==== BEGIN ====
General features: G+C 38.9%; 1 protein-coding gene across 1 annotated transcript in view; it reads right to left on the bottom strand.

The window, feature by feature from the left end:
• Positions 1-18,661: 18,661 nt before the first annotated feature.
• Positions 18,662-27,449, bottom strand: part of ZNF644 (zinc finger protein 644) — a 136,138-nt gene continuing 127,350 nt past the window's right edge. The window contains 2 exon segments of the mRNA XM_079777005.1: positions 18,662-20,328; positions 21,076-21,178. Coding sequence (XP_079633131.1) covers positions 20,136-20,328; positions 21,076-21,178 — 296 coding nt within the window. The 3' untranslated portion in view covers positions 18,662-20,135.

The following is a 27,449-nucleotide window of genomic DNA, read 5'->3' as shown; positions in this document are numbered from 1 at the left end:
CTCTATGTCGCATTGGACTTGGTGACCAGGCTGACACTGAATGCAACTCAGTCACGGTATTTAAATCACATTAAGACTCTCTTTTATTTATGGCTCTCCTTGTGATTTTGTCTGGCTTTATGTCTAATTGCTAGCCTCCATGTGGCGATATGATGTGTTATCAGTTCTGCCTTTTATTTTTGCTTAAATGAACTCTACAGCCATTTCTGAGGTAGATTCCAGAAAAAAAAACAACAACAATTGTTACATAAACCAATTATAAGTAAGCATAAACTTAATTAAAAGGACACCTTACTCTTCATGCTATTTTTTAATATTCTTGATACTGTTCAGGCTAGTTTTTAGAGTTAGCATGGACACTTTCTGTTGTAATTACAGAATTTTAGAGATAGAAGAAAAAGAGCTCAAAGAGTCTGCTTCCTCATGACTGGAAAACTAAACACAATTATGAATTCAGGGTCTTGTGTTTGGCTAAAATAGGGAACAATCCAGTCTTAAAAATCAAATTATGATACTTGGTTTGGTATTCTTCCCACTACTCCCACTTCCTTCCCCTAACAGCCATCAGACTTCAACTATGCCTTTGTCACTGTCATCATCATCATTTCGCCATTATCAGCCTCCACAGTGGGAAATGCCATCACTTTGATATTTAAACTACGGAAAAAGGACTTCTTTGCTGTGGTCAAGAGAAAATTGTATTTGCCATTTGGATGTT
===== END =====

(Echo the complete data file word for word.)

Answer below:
General features: G+C 38.9%; 1 protein-coding gene across 1 annotated transcript in view; it reads right to left on the bottom strand.

The window, feature by feature from the left end:
• Positions 1-18,661: 18,661 nt before the first annotated feature.
• Positions 18,662-27,449, bottom strand: part of ZNF644 (zinc finger protein 644) — a 136,138-nt gene continuing 127,350 nt past the window's right edge. The window contains 2 exon segments of the mRNA XM_079777005.1: positions 18,662-20,328; positions 21,076-21,178. Coding sequence (XP_079633131.1) covers positions 20,136-20,328; positions 21,076-21,178 — 296 coding nt within the window. The 3' untranslated portion in view covers positions 18,662-20,135.

The following is a 27,449-nucleotide window of genomic DNA, read 5'->3' as shown; positions in this document are numbered from 1 at the left end:
CTCTATGTCGCATTGGACTTGGTGACCAGGCTGACACTGAATGCAACTCAGTCACGGTATTTAAATCACATTAAGACTCTCTTTTATTTATGGCTCTCCTTGTGATTTTGTCTGGCTTTATGTCTAATTGCTAGCCTCCATGTGGCGATATGATGTGTTATCAGTTCTGCCTTTTATTTTTGCTTAAATGAACTCTACAGCCATTTCTGAGGTAGATTCCAGAAAAAAAAACAACAACAATTGTTACATAAACCAATTATAAGTAAGCATAAACTTAATTAAAAGGACACCTTACTCTTCATGCTATTTTTTAATATTCTTGATACTGTTCAGGCTAGTTTTTAGAGTTAGCATGGACACTTTCTGTTGTAATTACAGAATTTTAGAGATAGAAGAAAAAGAGCTCAAAGAGTCTGCTTCCTCATGACTGGAAAACTAAACACAATTATGAATTCAGGGTCTTGTGTTTGGCTAAAATAGGGAACAATCCAGTCTTAAAAATCAAATTATGATACTTGGTTTGGTATTCTTCCCACTACTCCCACTTCCTTCCCCTAACAGCCATCAGACTTCAACTATGCCTTTGTCACTGTCATCATCATCATTTCGCCATTATCAGCCTCCACAGTGGGAAATGCCATCACTTTGATATTTAAACTACGGAAAAAGGACTTCTTTGCTGTGGTCAAGAGAAAATTGTATTTGCCATTTGGATGTT